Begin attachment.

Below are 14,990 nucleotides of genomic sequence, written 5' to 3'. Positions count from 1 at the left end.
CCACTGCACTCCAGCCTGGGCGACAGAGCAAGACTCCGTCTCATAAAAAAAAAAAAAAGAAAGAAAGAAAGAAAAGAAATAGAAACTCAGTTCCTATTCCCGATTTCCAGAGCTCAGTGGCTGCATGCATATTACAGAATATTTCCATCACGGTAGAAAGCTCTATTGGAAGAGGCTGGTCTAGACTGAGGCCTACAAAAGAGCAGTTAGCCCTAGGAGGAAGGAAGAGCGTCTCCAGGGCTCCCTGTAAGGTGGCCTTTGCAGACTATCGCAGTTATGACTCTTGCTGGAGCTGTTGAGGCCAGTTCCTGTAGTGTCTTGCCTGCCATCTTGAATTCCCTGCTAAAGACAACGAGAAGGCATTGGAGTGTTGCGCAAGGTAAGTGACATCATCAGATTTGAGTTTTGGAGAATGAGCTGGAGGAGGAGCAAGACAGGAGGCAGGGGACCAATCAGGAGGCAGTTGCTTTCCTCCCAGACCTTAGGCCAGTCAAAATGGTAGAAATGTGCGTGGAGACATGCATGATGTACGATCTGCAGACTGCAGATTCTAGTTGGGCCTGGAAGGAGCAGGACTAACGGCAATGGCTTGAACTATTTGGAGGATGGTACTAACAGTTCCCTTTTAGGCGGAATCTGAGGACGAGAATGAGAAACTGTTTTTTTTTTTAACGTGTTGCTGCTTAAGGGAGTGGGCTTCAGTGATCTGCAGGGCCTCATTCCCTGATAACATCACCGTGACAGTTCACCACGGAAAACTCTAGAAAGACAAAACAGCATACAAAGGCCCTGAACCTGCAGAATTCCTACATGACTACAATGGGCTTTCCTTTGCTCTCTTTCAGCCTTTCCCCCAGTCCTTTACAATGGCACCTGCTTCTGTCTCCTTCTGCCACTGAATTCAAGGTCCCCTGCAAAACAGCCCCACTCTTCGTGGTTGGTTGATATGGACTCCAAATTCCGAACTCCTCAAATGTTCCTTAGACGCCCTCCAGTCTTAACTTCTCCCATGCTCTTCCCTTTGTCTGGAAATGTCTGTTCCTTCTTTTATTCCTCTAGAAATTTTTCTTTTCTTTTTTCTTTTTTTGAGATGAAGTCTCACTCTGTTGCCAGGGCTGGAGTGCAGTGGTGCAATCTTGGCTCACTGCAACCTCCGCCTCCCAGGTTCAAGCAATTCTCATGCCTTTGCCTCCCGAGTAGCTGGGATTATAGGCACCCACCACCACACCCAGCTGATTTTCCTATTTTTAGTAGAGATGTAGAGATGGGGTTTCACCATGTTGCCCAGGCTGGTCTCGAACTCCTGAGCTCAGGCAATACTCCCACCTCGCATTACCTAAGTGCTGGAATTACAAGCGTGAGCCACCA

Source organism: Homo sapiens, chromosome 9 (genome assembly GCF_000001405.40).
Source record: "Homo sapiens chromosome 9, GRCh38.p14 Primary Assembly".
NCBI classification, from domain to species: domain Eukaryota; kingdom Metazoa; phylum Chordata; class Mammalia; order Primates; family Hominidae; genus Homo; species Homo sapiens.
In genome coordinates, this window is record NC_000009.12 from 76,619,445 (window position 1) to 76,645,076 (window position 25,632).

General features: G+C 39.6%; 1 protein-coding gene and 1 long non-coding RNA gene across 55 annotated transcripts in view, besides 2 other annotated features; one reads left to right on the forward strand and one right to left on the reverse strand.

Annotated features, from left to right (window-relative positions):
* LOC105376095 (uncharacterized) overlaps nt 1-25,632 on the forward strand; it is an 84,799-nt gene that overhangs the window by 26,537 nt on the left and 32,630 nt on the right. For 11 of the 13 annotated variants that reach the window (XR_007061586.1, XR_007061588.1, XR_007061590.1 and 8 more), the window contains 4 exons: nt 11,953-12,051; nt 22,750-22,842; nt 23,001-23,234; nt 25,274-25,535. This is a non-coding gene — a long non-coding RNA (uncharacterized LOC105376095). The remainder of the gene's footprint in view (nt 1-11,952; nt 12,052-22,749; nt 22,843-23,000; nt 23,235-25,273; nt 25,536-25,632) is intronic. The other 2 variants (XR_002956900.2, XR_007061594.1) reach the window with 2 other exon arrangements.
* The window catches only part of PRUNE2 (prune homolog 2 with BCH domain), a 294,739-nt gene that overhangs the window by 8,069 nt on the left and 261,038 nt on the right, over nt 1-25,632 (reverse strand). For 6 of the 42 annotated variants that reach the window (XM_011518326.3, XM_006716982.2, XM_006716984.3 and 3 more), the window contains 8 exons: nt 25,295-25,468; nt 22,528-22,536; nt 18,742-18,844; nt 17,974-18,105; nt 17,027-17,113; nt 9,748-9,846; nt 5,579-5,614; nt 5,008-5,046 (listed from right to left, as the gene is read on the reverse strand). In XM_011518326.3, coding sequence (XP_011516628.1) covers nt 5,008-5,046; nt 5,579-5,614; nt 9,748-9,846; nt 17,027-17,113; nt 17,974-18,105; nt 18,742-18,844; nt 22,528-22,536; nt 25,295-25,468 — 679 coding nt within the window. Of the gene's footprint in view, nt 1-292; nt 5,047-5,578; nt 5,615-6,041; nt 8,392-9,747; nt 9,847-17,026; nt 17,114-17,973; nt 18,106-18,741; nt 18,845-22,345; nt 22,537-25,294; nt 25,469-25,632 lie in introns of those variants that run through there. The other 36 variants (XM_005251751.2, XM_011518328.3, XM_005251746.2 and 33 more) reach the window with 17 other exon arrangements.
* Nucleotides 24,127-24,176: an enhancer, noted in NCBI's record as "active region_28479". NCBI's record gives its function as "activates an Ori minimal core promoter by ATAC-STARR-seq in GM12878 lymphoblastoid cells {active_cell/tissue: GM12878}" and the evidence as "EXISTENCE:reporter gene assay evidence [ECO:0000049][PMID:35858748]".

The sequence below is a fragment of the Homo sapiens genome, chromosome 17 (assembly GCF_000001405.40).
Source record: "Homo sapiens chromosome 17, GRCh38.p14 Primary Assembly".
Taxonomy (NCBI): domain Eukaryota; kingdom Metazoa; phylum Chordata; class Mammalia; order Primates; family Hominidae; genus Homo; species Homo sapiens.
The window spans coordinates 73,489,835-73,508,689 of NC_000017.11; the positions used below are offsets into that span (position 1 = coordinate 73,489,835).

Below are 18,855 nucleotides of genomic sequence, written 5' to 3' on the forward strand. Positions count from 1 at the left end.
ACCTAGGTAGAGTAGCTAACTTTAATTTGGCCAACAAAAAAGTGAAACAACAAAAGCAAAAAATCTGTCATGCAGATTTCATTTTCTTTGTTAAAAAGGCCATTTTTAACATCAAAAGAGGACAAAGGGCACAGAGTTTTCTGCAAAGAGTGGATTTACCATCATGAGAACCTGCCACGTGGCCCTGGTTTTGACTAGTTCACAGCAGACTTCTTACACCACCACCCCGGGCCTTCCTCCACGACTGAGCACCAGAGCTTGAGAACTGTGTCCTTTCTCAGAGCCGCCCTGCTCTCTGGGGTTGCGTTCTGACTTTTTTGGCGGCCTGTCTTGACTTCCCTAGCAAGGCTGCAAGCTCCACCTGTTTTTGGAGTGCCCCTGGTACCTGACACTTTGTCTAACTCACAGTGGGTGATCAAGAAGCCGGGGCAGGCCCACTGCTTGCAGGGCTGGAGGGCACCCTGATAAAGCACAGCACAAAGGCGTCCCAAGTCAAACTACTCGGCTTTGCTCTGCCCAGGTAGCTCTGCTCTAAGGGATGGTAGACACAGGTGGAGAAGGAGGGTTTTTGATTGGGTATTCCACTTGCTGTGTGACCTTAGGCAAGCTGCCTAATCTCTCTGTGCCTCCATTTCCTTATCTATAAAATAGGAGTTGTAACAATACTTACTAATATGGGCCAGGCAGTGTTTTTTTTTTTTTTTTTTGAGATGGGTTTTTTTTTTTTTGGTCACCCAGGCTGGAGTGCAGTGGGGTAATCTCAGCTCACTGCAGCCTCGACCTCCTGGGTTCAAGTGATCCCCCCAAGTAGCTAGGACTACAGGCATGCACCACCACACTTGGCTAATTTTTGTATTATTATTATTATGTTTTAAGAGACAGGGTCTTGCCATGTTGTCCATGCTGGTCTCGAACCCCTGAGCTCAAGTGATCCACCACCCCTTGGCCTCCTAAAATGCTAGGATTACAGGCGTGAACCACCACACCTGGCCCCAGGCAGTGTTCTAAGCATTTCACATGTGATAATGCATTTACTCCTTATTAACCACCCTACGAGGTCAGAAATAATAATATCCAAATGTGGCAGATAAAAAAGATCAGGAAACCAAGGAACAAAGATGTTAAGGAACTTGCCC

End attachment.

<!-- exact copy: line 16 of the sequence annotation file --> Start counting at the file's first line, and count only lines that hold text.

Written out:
Below are 18,855 nucleotides of genomic sequence, written 5' to 3' on the forward strand. Positions count from 1 at the left end.